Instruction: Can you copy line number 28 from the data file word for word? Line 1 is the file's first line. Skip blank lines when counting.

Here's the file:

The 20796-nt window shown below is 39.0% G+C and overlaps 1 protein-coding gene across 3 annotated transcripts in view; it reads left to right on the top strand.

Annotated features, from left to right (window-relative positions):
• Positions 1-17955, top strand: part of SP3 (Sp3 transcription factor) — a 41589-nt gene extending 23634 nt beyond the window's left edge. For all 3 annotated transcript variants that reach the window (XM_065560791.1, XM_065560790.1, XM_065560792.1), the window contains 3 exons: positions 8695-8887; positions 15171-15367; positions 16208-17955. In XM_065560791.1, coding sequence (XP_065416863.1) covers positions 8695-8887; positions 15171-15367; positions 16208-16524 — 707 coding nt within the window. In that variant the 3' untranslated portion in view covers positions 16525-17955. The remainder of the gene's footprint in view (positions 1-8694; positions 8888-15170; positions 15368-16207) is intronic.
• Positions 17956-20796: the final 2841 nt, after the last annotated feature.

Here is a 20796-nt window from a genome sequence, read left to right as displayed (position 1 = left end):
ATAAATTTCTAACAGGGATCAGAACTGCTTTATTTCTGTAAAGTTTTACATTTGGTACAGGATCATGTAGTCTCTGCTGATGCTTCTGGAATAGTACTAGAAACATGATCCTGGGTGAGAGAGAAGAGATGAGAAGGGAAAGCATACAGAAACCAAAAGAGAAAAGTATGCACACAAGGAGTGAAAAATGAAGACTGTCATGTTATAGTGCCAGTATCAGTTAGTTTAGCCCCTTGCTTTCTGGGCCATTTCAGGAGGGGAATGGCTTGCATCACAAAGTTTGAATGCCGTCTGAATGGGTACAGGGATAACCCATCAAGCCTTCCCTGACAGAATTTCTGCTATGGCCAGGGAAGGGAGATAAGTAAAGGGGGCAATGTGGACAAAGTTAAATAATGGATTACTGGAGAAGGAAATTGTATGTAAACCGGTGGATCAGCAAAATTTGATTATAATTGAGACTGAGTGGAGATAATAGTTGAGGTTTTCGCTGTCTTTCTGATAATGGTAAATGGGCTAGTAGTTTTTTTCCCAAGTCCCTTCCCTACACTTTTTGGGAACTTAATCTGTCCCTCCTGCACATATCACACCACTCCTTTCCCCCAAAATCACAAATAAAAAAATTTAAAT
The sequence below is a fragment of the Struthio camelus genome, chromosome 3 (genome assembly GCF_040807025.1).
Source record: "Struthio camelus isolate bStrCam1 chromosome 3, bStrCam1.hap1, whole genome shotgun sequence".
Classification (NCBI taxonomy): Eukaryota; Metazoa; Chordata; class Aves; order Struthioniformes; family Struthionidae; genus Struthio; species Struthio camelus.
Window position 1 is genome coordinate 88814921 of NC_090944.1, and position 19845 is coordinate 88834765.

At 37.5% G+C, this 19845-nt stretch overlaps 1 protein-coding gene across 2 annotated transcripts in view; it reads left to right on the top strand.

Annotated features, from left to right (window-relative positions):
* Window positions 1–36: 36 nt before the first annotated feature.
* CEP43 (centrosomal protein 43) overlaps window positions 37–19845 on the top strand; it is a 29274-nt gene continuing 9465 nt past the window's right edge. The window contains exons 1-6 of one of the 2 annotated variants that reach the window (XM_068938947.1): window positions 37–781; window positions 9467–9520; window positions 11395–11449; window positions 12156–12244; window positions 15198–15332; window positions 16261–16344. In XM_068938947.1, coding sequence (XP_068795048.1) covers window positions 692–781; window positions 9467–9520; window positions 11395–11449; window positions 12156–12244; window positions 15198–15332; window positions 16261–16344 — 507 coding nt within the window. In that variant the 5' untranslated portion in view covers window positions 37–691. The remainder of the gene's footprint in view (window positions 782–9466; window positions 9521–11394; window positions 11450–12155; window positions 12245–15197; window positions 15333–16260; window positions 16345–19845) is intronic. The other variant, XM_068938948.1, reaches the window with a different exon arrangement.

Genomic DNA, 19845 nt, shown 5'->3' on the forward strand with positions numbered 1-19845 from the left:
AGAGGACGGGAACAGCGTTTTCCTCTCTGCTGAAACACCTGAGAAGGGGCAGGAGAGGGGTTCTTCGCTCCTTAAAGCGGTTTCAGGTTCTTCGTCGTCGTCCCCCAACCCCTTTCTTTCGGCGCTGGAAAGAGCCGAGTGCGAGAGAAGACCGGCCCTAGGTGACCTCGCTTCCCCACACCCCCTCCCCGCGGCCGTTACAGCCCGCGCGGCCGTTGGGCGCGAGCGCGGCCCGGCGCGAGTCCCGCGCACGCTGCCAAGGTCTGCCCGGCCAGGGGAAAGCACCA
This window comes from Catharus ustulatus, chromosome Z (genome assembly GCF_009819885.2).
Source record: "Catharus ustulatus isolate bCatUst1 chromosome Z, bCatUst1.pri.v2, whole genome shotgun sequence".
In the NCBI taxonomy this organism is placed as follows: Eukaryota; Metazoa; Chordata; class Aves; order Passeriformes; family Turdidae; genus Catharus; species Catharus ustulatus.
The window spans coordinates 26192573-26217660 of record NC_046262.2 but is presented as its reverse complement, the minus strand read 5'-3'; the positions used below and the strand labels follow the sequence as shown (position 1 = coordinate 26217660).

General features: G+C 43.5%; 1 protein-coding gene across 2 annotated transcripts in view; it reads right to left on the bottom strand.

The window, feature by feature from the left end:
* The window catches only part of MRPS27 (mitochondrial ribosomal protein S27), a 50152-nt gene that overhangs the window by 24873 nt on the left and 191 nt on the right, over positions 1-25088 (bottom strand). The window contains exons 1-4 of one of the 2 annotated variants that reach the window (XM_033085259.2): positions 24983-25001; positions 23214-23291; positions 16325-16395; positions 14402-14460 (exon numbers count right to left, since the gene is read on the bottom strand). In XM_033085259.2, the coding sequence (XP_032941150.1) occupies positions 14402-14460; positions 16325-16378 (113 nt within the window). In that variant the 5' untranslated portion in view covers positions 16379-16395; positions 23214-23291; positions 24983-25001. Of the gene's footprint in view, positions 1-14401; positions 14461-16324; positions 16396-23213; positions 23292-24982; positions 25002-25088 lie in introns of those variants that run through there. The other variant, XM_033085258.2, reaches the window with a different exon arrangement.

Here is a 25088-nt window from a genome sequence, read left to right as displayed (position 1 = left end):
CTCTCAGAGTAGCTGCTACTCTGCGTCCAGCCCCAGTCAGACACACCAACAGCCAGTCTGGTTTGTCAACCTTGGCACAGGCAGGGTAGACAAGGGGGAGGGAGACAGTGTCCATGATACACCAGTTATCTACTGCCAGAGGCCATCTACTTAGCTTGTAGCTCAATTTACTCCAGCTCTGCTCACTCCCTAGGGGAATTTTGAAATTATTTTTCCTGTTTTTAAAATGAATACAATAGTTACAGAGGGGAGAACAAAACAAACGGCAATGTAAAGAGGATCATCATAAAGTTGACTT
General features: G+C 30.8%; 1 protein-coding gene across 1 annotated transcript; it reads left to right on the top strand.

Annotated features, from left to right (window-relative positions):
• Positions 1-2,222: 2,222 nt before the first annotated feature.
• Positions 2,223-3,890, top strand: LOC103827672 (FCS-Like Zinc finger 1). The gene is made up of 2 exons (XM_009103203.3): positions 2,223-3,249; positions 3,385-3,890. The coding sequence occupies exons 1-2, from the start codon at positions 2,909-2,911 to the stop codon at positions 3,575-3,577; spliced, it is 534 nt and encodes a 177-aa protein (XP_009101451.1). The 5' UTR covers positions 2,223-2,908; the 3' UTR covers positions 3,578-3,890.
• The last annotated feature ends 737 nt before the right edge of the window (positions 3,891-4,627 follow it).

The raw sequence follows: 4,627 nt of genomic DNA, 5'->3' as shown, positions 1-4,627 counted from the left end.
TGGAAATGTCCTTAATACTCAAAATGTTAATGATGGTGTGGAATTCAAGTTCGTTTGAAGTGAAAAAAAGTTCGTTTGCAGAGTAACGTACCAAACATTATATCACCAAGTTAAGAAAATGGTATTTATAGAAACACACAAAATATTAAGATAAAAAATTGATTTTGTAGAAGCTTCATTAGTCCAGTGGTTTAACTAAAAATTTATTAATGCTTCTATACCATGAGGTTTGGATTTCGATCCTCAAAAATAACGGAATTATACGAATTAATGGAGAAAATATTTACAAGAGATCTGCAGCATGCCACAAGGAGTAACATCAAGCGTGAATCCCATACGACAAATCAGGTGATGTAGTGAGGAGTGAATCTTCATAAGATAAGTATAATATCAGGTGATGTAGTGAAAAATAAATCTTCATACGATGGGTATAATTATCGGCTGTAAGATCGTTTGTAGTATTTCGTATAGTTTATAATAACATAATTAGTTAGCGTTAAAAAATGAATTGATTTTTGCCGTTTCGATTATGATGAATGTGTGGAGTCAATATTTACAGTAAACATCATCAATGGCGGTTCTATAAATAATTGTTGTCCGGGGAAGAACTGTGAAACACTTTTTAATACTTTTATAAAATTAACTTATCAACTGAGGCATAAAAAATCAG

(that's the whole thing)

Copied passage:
• Positions 1-2,222: 2,222 nt before the first annotated feature.